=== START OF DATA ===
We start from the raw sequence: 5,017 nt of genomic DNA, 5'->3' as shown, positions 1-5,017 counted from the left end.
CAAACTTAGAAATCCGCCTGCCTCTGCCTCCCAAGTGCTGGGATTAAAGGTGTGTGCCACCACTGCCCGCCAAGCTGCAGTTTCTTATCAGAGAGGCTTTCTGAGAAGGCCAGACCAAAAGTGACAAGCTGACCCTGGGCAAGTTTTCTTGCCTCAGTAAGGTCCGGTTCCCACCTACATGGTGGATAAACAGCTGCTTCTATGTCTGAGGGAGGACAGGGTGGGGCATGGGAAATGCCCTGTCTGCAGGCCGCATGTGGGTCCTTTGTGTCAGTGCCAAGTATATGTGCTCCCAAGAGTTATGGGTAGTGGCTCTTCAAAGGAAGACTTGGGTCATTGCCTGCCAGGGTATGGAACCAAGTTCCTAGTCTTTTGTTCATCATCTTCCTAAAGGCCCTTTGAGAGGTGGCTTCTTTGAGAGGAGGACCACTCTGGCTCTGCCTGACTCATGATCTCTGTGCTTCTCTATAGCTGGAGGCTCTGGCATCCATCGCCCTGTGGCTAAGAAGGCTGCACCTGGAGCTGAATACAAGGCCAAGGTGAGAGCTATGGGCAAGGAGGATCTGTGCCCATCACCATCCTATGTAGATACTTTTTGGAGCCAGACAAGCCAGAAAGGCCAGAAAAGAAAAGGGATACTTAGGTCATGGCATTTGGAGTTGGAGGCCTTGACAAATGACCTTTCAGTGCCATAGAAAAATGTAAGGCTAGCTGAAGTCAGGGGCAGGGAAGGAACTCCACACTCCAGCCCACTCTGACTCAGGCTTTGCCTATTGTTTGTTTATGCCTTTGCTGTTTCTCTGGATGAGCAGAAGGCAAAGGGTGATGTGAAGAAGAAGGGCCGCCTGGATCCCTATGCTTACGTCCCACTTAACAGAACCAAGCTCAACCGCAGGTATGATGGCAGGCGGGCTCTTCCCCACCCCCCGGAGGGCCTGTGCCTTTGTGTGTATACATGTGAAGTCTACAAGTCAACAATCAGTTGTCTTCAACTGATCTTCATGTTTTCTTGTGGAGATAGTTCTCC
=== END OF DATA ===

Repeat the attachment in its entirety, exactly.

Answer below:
We start from the raw sequence: 5,017 nt of genomic DNA, 5'->3' as shown, positions 1-5,017 counted from the left end.
CAAACTTAGAAATCCGCCTGCCTCTGCCTCCCAAGTGCTGGGATTAAAGGTGTGTGCCACCACTGCCCGCCAAGCTGCAGTTTCTTATCAGAGAGGCTTTCTGAGAAGGCCAGACCAAAAGTGACAAGCTGACCCTGGGCAAGTTTTCTTGCCTCAGTAAGGTCCGGTTCCCACCTACATGGTGGATAAACAGCTGCTTCTATGTCTGAGGGAGGACAGGGTGGGGCATGGGAAATGCCCTGTCTGCAGGCCGCATGTGGGTCCTTTGTGTCAGTGCCAAGTATATGTGCTCCCAAGAGTTATGGGTAGTGGCTCTTCAAAGGAAGACTTGGGTCATTGCCTGCCAGGGTATGGAACCAAGTTCCTAGTCTTTTGTTCATCATCTTCCTAAAGGCCCTTTGAGAGGTGGCTTCTTTGAGAGGAGGACCACTCTGGCTCTGCCTGACTCATGATCTCTGTGCTTCTCTATAGCTGGAGGCTCTGGCATCCATCGCCCTGTGGCTAAGAAGGCTGCACCTGGAGCTGAATACAAGGCCAAGGTGAGAGCTATGGGCAAGGAGGATCTGTGCCCATCACCATCCTATGTAGATACTTTTTGGAGCCAGACAAGCCAGAAAGGCCAGAAAAGAAAAGGGATACTTAGGTCATGGCATTTGGAGTTGGAGGCCTTGACAAATGACCTTTCAGTGCCATAGAAAAATGTAAGGCTAGCTGAAGTCAGGGGCAGGGAAGGAACTCCACACTCCAGCCCACTCTGACTCAGGCTTTGCCTATTGTTTGTTTATGCCTTTGCTGTTTCTCTGGATGAGCAGAAGGCAAAGGGTGATGTGAAGAAGAAGGGCCGCCTGGATCCCTATGCTTACGTCCCACTTAACAGAACCAAGCTCAACCGCAGGTATGATGGCAGGCGGGCTCTTCCCCACCCCCCGGAGGGCCTGTGCCTTTGTGTGTATACATGTGAAGTCTACAAGTCAACAATCAGTTGTCTTCAACTGATCTTCATGTTTTCTTGTGGAGATAGTTCTCC